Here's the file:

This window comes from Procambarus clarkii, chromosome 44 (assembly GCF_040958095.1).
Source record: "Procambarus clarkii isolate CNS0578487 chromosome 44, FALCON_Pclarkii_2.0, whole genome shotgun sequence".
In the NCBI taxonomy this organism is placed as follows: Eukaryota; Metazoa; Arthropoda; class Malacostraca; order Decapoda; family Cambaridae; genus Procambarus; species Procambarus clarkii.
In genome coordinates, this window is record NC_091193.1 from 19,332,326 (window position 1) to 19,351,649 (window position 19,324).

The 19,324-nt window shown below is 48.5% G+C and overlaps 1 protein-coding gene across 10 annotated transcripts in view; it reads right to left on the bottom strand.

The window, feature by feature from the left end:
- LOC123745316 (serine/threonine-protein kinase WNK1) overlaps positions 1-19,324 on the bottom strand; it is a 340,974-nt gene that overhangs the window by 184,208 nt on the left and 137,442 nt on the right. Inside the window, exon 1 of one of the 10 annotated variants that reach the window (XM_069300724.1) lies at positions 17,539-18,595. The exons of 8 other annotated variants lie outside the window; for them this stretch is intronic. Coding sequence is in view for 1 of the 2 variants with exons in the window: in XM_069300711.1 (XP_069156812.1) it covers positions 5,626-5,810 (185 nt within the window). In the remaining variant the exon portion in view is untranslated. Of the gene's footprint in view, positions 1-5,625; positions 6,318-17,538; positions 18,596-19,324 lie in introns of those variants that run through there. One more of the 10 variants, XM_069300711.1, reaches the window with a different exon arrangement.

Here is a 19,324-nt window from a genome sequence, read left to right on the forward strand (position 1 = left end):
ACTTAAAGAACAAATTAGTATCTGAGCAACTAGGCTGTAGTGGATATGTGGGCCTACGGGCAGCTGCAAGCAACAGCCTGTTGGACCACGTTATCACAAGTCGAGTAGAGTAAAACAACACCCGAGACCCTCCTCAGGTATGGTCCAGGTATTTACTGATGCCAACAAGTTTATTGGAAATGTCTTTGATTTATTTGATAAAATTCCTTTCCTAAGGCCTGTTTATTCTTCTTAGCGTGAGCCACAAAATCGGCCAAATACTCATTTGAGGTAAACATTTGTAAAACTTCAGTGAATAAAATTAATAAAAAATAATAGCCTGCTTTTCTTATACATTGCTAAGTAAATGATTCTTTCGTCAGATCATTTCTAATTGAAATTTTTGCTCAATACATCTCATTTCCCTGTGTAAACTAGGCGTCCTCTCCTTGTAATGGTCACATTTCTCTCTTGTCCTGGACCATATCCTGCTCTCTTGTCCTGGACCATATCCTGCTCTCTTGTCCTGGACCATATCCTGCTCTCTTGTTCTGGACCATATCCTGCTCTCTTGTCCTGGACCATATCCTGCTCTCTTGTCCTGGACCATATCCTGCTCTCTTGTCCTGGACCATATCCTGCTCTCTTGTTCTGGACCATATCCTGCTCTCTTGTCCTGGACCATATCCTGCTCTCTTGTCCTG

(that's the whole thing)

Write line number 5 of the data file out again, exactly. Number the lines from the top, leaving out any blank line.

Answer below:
The 19,324-nt window shown below is 48.5% G+C and overlaps 1 protein-coding gene across 10 annotated transcripts in view; it reads right to left on the bottom strand.